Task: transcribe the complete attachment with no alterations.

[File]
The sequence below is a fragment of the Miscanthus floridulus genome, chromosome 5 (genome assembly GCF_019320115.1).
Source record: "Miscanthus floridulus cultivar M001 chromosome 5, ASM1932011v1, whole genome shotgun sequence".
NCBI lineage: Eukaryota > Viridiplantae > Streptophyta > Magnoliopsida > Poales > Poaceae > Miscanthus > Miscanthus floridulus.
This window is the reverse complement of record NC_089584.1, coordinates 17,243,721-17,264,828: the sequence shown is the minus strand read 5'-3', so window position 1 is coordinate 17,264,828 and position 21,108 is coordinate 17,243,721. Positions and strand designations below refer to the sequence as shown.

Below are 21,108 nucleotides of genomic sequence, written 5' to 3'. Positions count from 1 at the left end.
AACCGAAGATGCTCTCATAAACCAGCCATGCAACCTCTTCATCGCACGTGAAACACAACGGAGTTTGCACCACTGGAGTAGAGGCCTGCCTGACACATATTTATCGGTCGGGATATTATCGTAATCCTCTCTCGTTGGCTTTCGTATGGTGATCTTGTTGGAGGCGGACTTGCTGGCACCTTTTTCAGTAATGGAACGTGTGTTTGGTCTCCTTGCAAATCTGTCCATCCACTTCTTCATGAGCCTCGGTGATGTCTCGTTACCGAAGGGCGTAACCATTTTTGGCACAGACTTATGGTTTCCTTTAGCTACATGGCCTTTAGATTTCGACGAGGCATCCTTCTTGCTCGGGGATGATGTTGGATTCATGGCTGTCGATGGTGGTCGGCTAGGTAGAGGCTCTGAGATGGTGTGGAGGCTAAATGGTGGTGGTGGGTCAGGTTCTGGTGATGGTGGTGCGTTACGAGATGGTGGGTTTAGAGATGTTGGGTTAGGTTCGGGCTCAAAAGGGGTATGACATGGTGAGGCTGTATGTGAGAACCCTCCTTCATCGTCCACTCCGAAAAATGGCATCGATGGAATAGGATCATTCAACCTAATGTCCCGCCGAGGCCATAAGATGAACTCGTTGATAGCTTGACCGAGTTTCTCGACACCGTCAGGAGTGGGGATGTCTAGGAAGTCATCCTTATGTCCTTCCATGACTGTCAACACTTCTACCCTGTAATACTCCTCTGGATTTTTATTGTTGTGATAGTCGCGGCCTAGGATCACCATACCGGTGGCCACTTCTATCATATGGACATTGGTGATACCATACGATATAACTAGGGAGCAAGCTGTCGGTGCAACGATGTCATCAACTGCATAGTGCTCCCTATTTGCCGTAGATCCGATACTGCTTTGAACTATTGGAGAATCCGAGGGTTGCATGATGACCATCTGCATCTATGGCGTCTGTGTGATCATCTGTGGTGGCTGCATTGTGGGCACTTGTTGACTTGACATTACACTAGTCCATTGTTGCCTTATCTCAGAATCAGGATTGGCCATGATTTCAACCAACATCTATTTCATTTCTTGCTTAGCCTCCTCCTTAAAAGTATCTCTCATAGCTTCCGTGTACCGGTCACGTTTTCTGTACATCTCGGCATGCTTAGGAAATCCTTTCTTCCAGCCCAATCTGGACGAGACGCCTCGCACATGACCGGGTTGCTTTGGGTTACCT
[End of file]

The sequence below is a fragment of the Miscanthus floridulus genome, chromosome 5 (genome assembly GCF_019320115.1).
Source record: "Miscanthus floridulus cultivar M001 chromosome 5, ASM1932011v1, whole genome shotgun sequence".
NCBI lineage: Eukaryota > Viridiplantae > Streptophyta > Magnoliopsida > Poales > Poaceae > Miscanthus > Miscanthus floridulus.
This window is the reverse complement of record NC_089584.1, coordinates 17,243,721-17,264,828: the sequence shown is the minus strand read 5'-3', so window position 1 is coordinate 17,264,828 and position 21,108 is coordinate 17,243,721. Positions and strand designations below refer to the sequence as shown.

Below are 21,108 nucleotides of genomic sequence, written 5' to 3'. Positions count from 1 at the left end.
AACCGAAGATGCTCTCATAAACCAGCCATGCAACCTCTTCATCGCACGTGAAACACAACGGAGTTTGCACCACTGGAGTAGAGGCCTGCCTGACACATATTTATCGGTCGGGATATTATCGTAATCCTCTCTCGTTGGCTTTCGTATGGTGATCTTGTTGGAGGCGGACTTGCTGGCACCTTTTTCAGTAATGGAACGTGTGTTTGGTCTCCTTGCAAATCTGTCCATCCACTTCTTCATGAGCCTCGGTGATGTCTCGTTACCGAAGGGCGTAACCATTTTTGGCACAGACTTATGGTTTCCTTTAGCTACATGGCCTTTAGATTTCGACGAGGCATCCTTCTTGCTCGGGGATGATGTTGGATTCATGGCTGTCGATGGTGGTCGGCTAGGTAGAGGCTCTGAGATGGTGTGGAGGCTAAATGGTGGTGGTGGGTCAGGTTCTGGTGATGGTGGTGCGTTACGAGATGGTGGGTTTAGAGATGTTGGGTTAGGTTCGGGCTCAAAAGGGGTATGACATGGTGAGGCTGTATGTGAGAACCCTCCTTCATCGTCCACTCCGAAAAATGGCATCGATGGAATAGGATCATTCAACCTAATGTCCCGCCGAGGCCATAAGATGAACTCGTTGATAGCTTGACCGAGTTTCTCGACACCGTCAGGAGTGGGGATGTCTAGGAAGTCATCCTTATGTCCTTCCATGACTGTCAACACTTCTACCCTGTAATACTCCTCTGGATTTTTATTGTTGTGATAGTCGCGGCCTAGGATCACCATACCGGTGGCCACTTCTATCATATGGACATTGGTGATACCATACGATATAACTAGGGAGCAAGCTGTCGGTGCAACGATGTCATCAACTGCATAGTGCTCCCTATTTGCCGTAGATCCGATACTGCTTTGAACTATTGGAGAATCCGAGGGTTGCATGATGACCATCTGCATCTATGGCGTCTGTGTGATCATCTGTGGTGGCTGCATTGTGGGCACTTGTTGACTTGACATTACACTAGTCCATTGTTGCCTTATCTCAGAATCAGGATTGGCCATGATTTCAACCAACATCTATTTCATTTCTTGCTTAGCCTCCTCCTTAAAAGTATCTCTCATAGCTTCCGTGTACCGGTCACGTTTTCTGTACATCTCGGCATGCTTAGGAAATCCTTTCTTCCAGCCCAATCTGGACGAGACGCCTCGCACATGACCGGGTTGCTTTGGGTTACCT